While the city’s homeless population swells and residents call upon their local government to better address the situation, the Long Beach City Council conducted a study session last night to assess the city’s past efforts to reduce homelessness and to brainstorm future strategies that local agencies might employ.
Homelessness and how to solve it is perhaps one of the most multifaceted issues, as it has many causes and no singular solution works for everyone experiencing it. Experts list a litany of contributing factors, including but not limited to domestic violence, poverty, mental illness, substance abuse and abandonment, especially in the LGBT community. Last night, the discussion was aimed at how the city might better serve individuals who are on the streets deal with their own situations to possibly get their lives back on track.
Mayor Robert Garcia started the evening by addressing the packed council chambers by reminding those in attendance that the situation has no easy fix. He said that resolving what some have called a homeless crisis in the city will not only take creativity, but compassion.
“Every single homeless person has a name, Garcia said. “All of them, at one point in their lives, had dreams about what would happen in their future. They all have parents, they all want to have a better life and they’re all individual people.”
The nearly four hour session included a presentation from the city’s director of health and human services and a Homeless Services officer from the health department, in which they outlined the department’s budget and its recent successes.
The city’s budget for homeless services is approximately $10.9 million, with nearly two-thirds of that ($7.5 million) coming in the form of grants from the United States Department of Housing and Urban Development.
This money is what the city has to help people find housing, help provide vouchers so they can afford housing and direct people toward mental illness treatment among other things. According to the city’s most recent biennial homeless count from January 2015, Long Beach had over 2,300 people in some phase of homelessness.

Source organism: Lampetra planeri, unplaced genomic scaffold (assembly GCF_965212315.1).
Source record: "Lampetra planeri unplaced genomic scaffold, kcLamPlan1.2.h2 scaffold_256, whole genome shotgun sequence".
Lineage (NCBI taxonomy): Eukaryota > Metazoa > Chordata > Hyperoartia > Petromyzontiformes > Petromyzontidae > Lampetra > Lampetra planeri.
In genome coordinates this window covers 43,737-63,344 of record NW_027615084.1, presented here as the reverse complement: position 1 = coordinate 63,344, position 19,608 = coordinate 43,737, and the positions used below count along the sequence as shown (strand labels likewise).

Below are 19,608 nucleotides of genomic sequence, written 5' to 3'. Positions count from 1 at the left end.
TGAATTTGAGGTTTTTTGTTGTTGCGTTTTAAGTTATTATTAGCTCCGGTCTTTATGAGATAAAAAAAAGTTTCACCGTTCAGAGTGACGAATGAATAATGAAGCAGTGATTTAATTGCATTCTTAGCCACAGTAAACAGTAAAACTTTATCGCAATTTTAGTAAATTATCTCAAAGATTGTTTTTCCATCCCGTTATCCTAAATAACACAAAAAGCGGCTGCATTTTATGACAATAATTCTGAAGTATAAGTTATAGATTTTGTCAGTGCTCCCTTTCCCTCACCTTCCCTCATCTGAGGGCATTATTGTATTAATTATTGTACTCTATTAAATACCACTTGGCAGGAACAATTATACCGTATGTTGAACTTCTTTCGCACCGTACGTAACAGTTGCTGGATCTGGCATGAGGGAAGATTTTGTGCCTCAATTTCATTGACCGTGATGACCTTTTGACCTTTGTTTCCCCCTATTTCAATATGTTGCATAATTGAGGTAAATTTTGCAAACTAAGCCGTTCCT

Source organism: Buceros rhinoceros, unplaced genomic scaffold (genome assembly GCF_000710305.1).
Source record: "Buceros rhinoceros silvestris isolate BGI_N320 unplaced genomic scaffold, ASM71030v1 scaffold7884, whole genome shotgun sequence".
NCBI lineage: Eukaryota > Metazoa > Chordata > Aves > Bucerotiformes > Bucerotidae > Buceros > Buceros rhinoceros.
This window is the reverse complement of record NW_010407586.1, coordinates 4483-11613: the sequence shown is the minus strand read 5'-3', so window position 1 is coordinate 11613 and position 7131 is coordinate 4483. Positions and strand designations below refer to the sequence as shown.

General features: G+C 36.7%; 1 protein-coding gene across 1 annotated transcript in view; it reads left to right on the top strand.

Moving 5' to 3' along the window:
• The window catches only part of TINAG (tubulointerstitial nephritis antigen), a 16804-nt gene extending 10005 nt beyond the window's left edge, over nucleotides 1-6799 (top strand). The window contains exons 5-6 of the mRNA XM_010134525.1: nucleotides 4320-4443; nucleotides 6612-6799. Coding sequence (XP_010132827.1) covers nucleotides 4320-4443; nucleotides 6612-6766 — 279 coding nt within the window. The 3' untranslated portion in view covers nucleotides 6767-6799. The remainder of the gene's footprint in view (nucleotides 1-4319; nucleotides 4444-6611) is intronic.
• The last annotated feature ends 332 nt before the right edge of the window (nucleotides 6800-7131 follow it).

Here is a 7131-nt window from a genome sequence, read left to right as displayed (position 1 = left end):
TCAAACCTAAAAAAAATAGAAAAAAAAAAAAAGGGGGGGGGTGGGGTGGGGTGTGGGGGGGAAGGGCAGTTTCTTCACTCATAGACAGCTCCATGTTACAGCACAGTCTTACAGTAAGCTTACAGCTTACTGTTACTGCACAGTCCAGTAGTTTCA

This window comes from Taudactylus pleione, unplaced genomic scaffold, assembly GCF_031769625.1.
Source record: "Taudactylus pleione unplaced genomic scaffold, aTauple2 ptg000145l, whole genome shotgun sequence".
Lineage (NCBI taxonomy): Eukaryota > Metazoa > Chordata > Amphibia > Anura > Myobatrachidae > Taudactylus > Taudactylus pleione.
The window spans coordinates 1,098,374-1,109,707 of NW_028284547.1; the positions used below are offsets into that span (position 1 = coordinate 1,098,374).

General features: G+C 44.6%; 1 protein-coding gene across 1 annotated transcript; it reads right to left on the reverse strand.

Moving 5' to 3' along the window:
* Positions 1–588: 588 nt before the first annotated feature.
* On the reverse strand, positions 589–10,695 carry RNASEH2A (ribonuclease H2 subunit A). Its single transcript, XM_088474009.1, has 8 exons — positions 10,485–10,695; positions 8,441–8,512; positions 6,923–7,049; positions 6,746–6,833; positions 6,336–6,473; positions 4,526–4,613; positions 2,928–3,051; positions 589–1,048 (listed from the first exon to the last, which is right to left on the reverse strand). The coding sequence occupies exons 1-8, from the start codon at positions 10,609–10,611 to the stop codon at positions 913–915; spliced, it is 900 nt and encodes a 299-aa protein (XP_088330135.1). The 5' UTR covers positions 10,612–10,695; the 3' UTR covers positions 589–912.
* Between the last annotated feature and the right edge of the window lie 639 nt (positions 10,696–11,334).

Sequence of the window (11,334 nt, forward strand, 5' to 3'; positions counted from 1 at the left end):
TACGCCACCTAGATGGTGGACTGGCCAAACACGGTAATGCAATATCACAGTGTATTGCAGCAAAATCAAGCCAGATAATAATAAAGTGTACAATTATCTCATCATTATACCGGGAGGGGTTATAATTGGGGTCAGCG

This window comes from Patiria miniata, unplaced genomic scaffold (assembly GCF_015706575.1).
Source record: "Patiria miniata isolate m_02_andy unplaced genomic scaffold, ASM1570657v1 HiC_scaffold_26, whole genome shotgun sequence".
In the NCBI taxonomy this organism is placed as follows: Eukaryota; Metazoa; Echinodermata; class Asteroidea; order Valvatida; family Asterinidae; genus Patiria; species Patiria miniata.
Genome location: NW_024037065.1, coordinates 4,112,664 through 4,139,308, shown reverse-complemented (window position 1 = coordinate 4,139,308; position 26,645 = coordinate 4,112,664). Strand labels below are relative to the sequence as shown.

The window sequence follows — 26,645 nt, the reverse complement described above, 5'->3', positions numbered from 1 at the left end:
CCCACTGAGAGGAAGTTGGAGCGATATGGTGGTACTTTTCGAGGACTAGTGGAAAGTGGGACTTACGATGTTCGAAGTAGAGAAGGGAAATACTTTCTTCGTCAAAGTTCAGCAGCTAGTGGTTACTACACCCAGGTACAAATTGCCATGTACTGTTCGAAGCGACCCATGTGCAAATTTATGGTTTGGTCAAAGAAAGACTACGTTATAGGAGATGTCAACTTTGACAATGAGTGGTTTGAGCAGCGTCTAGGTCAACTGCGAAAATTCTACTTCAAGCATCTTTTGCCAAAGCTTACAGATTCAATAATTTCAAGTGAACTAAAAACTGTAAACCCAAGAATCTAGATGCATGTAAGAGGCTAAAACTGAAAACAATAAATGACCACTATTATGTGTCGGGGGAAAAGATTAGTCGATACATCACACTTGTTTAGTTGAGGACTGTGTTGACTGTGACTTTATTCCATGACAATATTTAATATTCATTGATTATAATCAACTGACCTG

Kelly Colopy, the department’s director, said that participants at recent community meetings expressed that the city had not done enough to combat the rise in homelessness, a notion city officials took exception to.
“The city teams work tirelessly every day to respond to calls and to house people. We are one of the few cities in California that address homelessness in such a comprehensive way,” Colopy said. “Most other cities are just trying to figure it out. There just aren’t enough city staff or enough funding to meet the community’s expectations. If the expectation is that it’s up to the city for it to change, it will take a while because we’ll have to generate those resources on our own.”
Finding a way to raise funds and expand the budget for the city’s homeless services could be a step in the right direction. The city currently has two full-time officers to respond to what Colopy estimated to be about 100 requests for outreach per month. She said these officers often times must make multiple contacts to the same people before meaningful progress can be made.
But the deficiencies aren’t limited to the department’s budget.
Currently, just 14 beds are available for detox programs that must be shared by agencies in the county, making it difficult to get people who want help into rehabilitation programs. And while the city has achieved “functional zero” among its veteran homeless population, it’s seen an increase in homeless youth, with a recent report estimating that nearly one in 10 students at Cal State Long Beach are homeless.
The rising cost of living in the city, combined with a vacancy rate that’s hovering around two percent citywide and a dwindling list of property owners who are willing to take vouchers designed to help people stay off the streets have all contributed to the mounting issue. During the discussion it was revealed that nearly 500 people have been granted such vouchers—ones that are valid for only six months—and are struggling to find a home.
Temporary and permanent shelter situations in the city are both nearly 100 percent occupied and the lack of remaining real estate in the city for affordable housing developments will likely be an ongoing discussion as city leaders try to improve on a Housing First approach that currently lacks the housing portion of its equation.
That idea was touched upon by Seventh District Councilman Roberto Uranga, who candidly noted the definition of homelessness was in fact “no home,” and that the city needed to do its part to find roofs to put over these people’s heads.
“When you’ve got a two percent vacancy rate, there’s not going to be much out there,” Uranga said. “You can have an increase in vouchers but if there’s no housing available…we can give all the vouchers we want but there’s not going to be any use for them.”
It was stated from the outset of the session that fighting homelessness can’t just be the responsibility of a government agency or a few well-intentioned residents, but must be a community effort. Mentoring and donating time with at-risk youth and providing jobs locally could help keep young people off the streets, and sponsoring families moving off the streets with donated furniture or clothes for job interviews were also listed as ways residents could contribute to helping break the cycle of homelessness.
“When you see someone struggling, connect,” Colopy said. “The community can help in so many ways in our great city and when we start out by working together it really gets everyone back on track to success, and then we hopefully won’t see people coming back.”